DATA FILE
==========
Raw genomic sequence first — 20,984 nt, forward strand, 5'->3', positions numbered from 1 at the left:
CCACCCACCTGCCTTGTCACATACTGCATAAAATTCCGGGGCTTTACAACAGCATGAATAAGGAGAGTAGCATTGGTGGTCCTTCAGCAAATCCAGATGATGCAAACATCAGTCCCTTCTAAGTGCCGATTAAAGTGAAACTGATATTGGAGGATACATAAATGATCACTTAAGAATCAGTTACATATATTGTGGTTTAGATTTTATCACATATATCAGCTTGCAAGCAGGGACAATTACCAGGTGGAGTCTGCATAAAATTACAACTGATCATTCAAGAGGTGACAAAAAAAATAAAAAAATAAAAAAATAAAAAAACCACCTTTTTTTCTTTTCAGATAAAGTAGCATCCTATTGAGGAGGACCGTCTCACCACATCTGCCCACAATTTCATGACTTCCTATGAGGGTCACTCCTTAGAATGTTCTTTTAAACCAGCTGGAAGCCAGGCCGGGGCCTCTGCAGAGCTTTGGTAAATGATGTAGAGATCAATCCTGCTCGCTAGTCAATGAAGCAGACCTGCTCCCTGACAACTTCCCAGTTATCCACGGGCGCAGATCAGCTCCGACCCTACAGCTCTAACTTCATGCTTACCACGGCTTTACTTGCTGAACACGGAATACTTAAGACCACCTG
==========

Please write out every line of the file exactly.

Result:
Raw genomic sequence first — 20,984 nt, forward strand, 5'->3', positions numbered from 1 at the left:
CCACCCACCTGCCTTGTCACATACTGCATAAAATTCCGGGGCTTTACAACAGCATGAATAAGGAGAGTAGCATTGGTGGTCCTTCAGCAAATCCAGATGATGCAAACATCAGTCCCTTCTAAGTGCCGATTAAAGTGAAACTGATATTGGAGGATACATAAATGATCACTTAAGAATCAGTTACATATATTGTGGTTTAGATTTTATCACATATATCAGCTTGCAAGCAGGGACAATTACCAGGTGGAGTCTGCATAAAATTACAACTGATCATTCAAGAGGTGACAAAAAAAATAAAAAAATAAAAAAATAAAAAAACCACCTTTTTTTCTTTTCAGATAAAGTAGCATCCTATTGAGGAGGACCGTCTCACCACATCTGCCCACAATTTCATGACTTCCTATGAGGGTCACTCCTTAGAATGTTCTTTTAAACCAGCTGGAAGCCAGGCCGGGGCCTCTGCAGAGCTTTGGTAAATGATGTAGAGATCAATCCTGCTCGCTAGTCAATGAAGCAGACCTGCTCCCTGACAACTTCCCAGTTATCCACGGGCGCAGATCAGCTCCGACCCTACAGCTCTAACTTCATGCTTACCACGGCTTTACTTGCTGAACACGGAATACTTAAGACCACCTG